Topeka Gov. Kathleen Sebelius urged President Bush on Monday to work with her fellow Democrats on economic and foreign policy issues so that he will see "real results" during his final year in office.
Giving her party's response to the Republican president's final State of the Union address, Sebelius said: "So we ask you, Mr. President, will you join us? It's time to get to work."
Bush's speech promoted goals backed by the GOP, but he began with an appeal to bipartisanship himself, praising a recent agreement on an economic stimulus package. Sebelius acknowledged the agreement is encouraging.
"But you and I know that a temporary fix is only the first step toward meeting our challenges and solving our problems," she said. "If Washington can work, quickly, together on a short-term fix for families caught in the financial squeeze, then we can work together to transform America."
Democratic leaders have been impressed with Sebelius since she began serving as governor in 2003 in her Republican-leaning state, and House Speaker Nancy Pelosi called her one of the party's brightest stars Monday.
"Obviously, the Democratic Party wants to advertise itself as something more than a coastal party and show that there are Democrats in places like Kansas," said Bruce Oppenheimer, a Vanderbilt University political scientist. "You don't always want to round up the usual suspects."
But Republican Party leaders portrayed her as a liberal whose record doesn't match the Democrats' positive descriptions. They chastised her for by claiming to speak for working families after being photographed by Vogue magazine in an "extravagant" Oscar de la Renta dress.
GOP Chairman Kris Kobach called her remarks "calculated," an attempt by Democratic leaders to make the party seem nonpartisan.
But another Kansas Republican, Sen. Sam Brownback, said he appreciated the spirit of Sebelius' remarks calling for people to work together: "I think that's what the American public is saying and I hope that's what they're going to see, particularly on the stimulus package."
Sebelius and Sen. Pat Roberts, a Kansas Republican, mentioned Greensburg, the small southwest Kansas town nearly destroyed by a tornado in May. Its city manager, Steve Hewitt, sat with the first lady, as did another Kansan, former Sen. Bob Dole.
Roberts described the rebuilding of Greensburg as an example of how policymakers can cooperate. He said while Bush and Sebelius show their parties have different priorities, "It is clear to me that Kansans want us to work together to get something done on behalf of the American people."
"Kansans are tired of the politics of exhaustion and will expect their leaders to keep politics to a minimum and work for progress," Roberts said.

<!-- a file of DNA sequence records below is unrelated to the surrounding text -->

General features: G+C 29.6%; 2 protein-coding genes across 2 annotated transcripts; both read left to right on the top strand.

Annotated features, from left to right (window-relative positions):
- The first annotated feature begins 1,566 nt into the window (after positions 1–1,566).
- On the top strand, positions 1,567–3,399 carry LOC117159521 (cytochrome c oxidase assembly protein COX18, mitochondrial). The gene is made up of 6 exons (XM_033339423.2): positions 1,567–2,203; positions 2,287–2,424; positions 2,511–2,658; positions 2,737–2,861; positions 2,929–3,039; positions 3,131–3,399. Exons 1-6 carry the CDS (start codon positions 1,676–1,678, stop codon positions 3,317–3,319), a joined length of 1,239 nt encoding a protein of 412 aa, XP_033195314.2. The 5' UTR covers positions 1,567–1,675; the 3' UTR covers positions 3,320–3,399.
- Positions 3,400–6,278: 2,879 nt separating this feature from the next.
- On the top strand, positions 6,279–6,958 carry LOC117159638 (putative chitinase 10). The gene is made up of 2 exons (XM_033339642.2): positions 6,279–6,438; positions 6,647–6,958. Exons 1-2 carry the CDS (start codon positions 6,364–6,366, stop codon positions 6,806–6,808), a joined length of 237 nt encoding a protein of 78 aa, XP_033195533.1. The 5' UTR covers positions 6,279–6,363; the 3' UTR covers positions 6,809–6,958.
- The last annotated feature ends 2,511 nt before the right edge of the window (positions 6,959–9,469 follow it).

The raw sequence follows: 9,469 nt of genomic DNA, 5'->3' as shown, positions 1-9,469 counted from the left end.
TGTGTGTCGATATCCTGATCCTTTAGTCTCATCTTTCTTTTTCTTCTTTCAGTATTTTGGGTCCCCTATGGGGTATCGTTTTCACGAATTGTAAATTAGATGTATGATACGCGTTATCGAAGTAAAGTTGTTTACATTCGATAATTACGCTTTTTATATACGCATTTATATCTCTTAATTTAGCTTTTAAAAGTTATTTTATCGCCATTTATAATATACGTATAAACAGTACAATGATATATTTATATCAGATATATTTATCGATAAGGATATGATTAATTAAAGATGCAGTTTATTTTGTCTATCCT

During her remarks, Sebelius spoke of "a new American majority."
"The American people aren't afraid to face difficult choices. But we have no more patience for divisive politics," she said. "We are tired of leaders who rather than asking what we can do for our country, ask nothing of us at all."
Sebelius cited the war in Iraq as an example of where bipartisanship is necessary. She said Americans, like Democrats in Congress, are ready for a new course.
"If more Republicans in Congress stand with us this year, we won't have to wait for a new president to restore America's role in the world, and fight a more effective war on terror," she said.
Sebelius is the daughter of former Ohio Gov. John Gilligan, a Democrat who held that office in 1971-75; they are the only father-daughter governors in U.S. history. But in her remarks, she noted that her husband, Gary, is the son of a Republican congressman from Kansas.
"There is a chance Mr. President, in the next 357 days, to get real results, and give the American people renewed optimism that their challenges are the top priority," she said, referring to the amount of time Bush has left in office.
Rep. Dennis Moore, a Democrat who represents the Kansas City area in the state's 3rd District, said Sebelius showed in her speech that she "knows how to reach across the partisan divide and make government work."
Kansas Republicans have repeatedly questioned Sebelius' leadership. Kobach noted that she has proposed tax increases in the past and this year endorsed higher tobacco taxes to finance health care initiatives. He described her as a liberal who is "more interested in pandering to special interests on the East and West coasts than serving the people of Kansas."
The RNC noted the strong support she has received in her campaigns from trial lawyers and labor organizations, suggesting she supported those groups over workers and businesses. It called her "Kathleen: the Tax and Spend Machine."
Sebelius won re-election with 58 percent of the vote in 2006, in a state where registered Democrats are less than 27 percent of the voters. Also, Bush carried Kansas by wide margins in 2000 and 2004, and no Democratic presidential nominee has prevailed there since 1964.
But Kobach said: "Being able to win votes from Republicans is a different thing entirely than actually governing in a bipartisan manner."
Kobach called the governor's delivery "stiff." He said Democratic leaders gave her a big opportunity and, "I think she squandered it."
"She's got a poker face. We saw it during the entire speech," he said. "She didn't come across as eloquent, energetic or excited about what she was saying."